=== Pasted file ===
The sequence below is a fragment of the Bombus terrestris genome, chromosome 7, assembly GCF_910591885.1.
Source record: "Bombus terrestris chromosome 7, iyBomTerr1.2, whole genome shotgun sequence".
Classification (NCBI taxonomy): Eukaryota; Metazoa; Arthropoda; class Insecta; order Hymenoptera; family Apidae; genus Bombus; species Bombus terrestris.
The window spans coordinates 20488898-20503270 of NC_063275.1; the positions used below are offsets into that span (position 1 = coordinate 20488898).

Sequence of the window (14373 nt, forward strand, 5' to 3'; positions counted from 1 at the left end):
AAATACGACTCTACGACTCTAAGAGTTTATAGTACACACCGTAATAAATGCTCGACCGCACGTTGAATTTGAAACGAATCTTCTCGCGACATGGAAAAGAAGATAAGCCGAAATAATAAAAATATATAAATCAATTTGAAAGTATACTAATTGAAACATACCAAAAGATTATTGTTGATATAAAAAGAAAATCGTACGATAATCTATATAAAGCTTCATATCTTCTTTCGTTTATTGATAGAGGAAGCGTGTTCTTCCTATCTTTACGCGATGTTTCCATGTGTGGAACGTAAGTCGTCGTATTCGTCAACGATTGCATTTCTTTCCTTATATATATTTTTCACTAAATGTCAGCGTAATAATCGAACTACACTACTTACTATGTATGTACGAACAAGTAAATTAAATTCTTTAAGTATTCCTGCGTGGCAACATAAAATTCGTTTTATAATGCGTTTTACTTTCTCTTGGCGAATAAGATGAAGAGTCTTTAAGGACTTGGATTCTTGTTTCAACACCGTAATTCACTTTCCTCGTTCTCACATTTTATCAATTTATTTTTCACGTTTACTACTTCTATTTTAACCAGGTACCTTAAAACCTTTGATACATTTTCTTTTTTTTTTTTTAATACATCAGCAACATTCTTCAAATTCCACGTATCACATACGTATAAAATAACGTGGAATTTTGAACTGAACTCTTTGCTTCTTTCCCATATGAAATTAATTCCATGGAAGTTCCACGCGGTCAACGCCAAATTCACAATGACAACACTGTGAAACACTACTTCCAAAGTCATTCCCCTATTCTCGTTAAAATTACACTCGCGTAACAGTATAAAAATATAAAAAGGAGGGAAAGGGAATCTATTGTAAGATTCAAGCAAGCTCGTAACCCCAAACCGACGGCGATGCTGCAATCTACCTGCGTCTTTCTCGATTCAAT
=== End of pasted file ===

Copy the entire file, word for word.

The sequence below is a fragment of the Bombus terrestris genome, chromosome 7, assembly GCF_910591885.1.
Source record: "Bombus terrestris chromosome 7, iyBomTerr1.2, whole genome shotgun sequence".
Classification (NCBI taxonomy): Eukaryota; Metazoa; Arthropoda; class Insecta; order Hymenoptera; family Apidae; genus Bombus; species Bombus terrestris.
The window spans coordinates 20488898-20503270 of NC_063275.1; the positions used below are offsets into that span (position 1 = coordinate 20488898).

Sequence of the window (14373 nt, forward strand, 5' to 3'; positions counted from 1 at the left end):
AAATACGACTCTACGACTCTAAGAGTTTATAGTACACACCGTAATAAATGCTCGACCGCACGTTGAATTTGAAACGAATCTTCTCGCGACATGGAAAAGAAGATAAGCCGAAATAATAAAAATATATAAATCAATTTGAAAGTATACTAATTGAAACATACCAAAAGATTATTGTTGATATAAAAAGAAAATCGTACGATAATCTATATAAAGCTTCATATCTTCTTTCGTTTATTGATAGAGGAAGCGTGTTCTTCCTATCTTTACGCGATGTTTCCATGTGTGGAACGTAAGTCGTCGTATTCGTCAACGATTGCATTTCTTTCCTTATATATATTTTTCACTAAATGTCAGCGTAATAATCGAACTACACTACTTACTATGTATGTACGAACAAGTAAATTAAATTCTTTAAGTATTCCTGCGTGGCAACATAAAATTCGTTTTATAATGCGTTTTACTTTCTCTTGGCGAATAAGATGAAGAGTCTTTAAGGACTTGGATTCTTGTTTCAACACCGTAATTCACTTTCCTCGTTCTCACATTTTATCAATTTATTTTTCACGTTTACTACTTCTATTTTAACCAGGTACCTTAAAACCTTTGATACATTTTCTTTTTTTTTTTTTAATACATCAGCAACATTCTTCAAATTCCACGTATCACATACGTATAAAATAACGTGGAATTTTGAACTGAACTCTTTGCTTCTTTCCCATATGAAATTAATTCCATGGAAGTTCCACGCGGTCAACGCCAAATTCACAATGACAACACTGTGAAACACTACTTCCAAAGTCATTCCCCTATTCTCGTTAAAATTACACTCGCGTAACAGTATAAAAATATAAAAAGGAGGGAAAGGGAATCTATTGTAAGATTCAAGCAAGCTCGTAACCCCAAACCGACGGCGATGCTGCAATCTACCTGCGTCTTTCTCGATTCAAT